The headline risk here, folks, is that if you wait for your central banker to give you insight into ...
China Joins the Plastic Fantastic
03/18/2013 7:00 am EST
Credit card use in the world's second-biggest economy has been slow to catch on...but as strong consumer growth continues, shoppers are turning to non-cash payments, writes Clifford Coonan of The National.
China's Construction Bank recently announced it had signed a deal with the English Premier League football club Manchester United for exclusive rights to offer an official branded credit card to more than 100 million customers in a three-year deal.
It is powerful evidence that the world's second-largest economy is embracing the flexible friend—that strong growth in consumer spending is translating into an explosion in the number of credit cards.
Credit cards have been in China since 1985, but have been greeted with a certain skepticism. The sight of people paying for expensive items with wads of cash is not unusual, and trust in the transactional arena is still not high.
The biggest note in China is a red, 100 yuan ($16.09) note, and each payment of a large sum is counted through a machine several times, then recounted by hand. It's a tortuous process that harkens back to market fairs and haggling and old-school capitalism.
However, changing lifestyles, urbanization, and the swelling economy are altering old habits when it comes to using plastic. Nielsen China reckons by the end of this year, there will be 360 million credit cards in China, and more and more of them are being swiped at ATMs and payment machines in the Dragon economy.
That is expected to expand at a double-digit rate in coming years. China will probably overtake the United States as the largest market for cards by 2020, with about 900 million, according to a MasterCard (MA) forecast from September 2010.
Statistics from the People's Bank of China showed that about 3.4 billion bank cards had been issued by the end of the third quarter of last year, up 21.2% year-on-year. Among them, 3.08 billion were debit cards, up 21.4% year-on-year, and 318 million were credit cards, up 18.8% year-on-year.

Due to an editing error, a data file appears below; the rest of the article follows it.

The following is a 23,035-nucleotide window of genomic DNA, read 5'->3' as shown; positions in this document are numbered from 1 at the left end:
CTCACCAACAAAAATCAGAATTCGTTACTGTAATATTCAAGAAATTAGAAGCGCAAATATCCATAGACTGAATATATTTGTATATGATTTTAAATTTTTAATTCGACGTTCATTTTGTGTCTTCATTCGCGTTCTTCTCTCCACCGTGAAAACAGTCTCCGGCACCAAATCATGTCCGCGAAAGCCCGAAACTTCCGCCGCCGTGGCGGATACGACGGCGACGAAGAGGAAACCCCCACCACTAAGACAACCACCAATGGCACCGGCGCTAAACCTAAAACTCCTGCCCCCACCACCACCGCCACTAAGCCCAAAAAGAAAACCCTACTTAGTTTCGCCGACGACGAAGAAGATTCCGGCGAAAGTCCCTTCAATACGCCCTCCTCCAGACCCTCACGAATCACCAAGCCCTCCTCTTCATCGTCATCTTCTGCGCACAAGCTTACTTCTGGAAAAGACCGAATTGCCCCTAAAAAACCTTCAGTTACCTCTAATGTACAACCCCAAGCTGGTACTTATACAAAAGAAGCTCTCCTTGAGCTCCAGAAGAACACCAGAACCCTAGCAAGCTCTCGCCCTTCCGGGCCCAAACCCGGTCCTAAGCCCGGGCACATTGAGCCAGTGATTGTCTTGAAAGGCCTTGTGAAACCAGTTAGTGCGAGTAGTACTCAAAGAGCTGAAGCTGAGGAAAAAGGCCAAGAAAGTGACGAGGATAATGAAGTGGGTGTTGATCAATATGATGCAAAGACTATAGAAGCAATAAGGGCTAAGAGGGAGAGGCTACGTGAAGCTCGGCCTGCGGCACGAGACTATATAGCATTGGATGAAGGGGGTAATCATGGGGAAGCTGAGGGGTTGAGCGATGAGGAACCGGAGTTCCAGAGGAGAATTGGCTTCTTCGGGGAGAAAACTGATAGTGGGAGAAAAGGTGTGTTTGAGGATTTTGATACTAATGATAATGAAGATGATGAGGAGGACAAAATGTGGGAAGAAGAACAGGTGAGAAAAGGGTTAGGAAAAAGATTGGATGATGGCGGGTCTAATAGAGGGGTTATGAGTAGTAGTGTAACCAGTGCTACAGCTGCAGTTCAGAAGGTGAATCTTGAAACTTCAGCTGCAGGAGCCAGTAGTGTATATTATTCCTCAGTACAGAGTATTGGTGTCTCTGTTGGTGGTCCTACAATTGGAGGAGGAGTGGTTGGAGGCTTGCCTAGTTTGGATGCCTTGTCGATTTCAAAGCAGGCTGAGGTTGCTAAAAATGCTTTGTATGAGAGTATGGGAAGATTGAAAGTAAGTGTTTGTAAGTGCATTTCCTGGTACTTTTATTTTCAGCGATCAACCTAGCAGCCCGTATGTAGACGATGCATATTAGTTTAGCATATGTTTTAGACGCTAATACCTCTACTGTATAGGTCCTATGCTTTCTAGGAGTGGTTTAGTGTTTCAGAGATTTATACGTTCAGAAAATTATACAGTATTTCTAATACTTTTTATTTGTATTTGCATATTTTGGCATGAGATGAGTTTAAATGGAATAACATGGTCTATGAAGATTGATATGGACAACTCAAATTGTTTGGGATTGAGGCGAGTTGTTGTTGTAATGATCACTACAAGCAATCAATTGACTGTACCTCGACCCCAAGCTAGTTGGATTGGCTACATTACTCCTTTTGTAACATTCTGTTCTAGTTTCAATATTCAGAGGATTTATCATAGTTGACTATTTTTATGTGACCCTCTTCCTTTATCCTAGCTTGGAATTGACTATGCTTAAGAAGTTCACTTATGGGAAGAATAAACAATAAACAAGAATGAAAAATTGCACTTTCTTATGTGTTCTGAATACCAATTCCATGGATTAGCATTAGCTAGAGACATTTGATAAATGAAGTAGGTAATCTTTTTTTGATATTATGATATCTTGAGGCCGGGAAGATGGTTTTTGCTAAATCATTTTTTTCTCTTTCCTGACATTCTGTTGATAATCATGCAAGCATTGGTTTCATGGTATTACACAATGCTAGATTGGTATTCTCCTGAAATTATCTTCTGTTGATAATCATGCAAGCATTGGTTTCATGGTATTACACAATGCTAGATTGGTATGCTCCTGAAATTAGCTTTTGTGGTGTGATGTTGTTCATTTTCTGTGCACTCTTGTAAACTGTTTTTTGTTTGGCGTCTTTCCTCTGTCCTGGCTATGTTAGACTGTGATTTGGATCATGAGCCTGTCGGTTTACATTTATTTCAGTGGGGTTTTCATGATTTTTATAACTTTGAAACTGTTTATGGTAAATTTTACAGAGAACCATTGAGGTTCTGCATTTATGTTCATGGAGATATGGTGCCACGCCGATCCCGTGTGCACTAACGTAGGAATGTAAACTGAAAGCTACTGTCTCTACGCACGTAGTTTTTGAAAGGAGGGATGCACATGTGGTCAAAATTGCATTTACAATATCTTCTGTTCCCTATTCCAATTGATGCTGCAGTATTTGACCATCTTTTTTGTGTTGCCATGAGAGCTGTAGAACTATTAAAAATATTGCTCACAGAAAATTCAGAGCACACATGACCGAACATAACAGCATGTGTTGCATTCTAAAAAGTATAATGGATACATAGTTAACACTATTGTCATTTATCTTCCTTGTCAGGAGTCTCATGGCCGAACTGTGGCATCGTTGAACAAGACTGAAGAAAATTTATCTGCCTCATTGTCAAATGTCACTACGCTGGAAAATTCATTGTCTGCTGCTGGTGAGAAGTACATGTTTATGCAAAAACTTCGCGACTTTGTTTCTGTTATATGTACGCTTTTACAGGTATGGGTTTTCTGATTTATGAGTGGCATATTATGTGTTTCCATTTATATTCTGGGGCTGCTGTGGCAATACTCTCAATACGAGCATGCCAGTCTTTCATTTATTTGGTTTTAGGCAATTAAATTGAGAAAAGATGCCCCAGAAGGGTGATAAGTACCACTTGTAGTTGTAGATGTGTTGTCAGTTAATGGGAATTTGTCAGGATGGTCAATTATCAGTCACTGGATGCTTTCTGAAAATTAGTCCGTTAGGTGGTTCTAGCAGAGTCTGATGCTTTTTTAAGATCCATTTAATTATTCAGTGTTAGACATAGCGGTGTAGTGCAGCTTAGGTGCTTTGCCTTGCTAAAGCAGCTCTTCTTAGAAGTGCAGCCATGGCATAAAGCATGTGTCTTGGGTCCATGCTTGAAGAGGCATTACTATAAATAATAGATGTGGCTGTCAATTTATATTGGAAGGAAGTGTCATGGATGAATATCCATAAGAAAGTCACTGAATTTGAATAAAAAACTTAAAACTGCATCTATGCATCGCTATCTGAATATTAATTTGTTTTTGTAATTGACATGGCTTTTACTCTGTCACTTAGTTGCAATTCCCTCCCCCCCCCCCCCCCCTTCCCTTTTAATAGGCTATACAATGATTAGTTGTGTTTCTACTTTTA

Driving the expansion has been the flourishing Chinese retail landscape, with shopping malls springing up all over the place, and with the rise of online shopping on portals such as Taobao.
The government has also introduced staff credit cards for government departments, to be used for expenses such as travel and conferences. This makes the transactions easier to monitor, and helps with a recent government push to improve transparency among public officials.
The big players in China's electronic payment industry are China UnionPay, Visa (V), and MasterCard.
Hai Ling, the president for Greater China of MasterCard Worldwide, told the Xinhua news agency the rise in credit cards in China has been driven to some extent by trends such as the emergence of e-commerce.
"You cannot stick cash into a computer. So plastic payment [and] electronic payment become really, really important. Drivers also include China's economic growth. The government is extremely committed to the growth of China, so the emergence of the middle class, urbanization, I think all of this bodes very well for the electronic payment business," says Ling.
It hasn't all been plain sailing, and there has been a rise in the number of people not paying their debts. One recently graduated university student, who gives his surname as Wang, says he was sued by a bank for owing 3,000 yuan.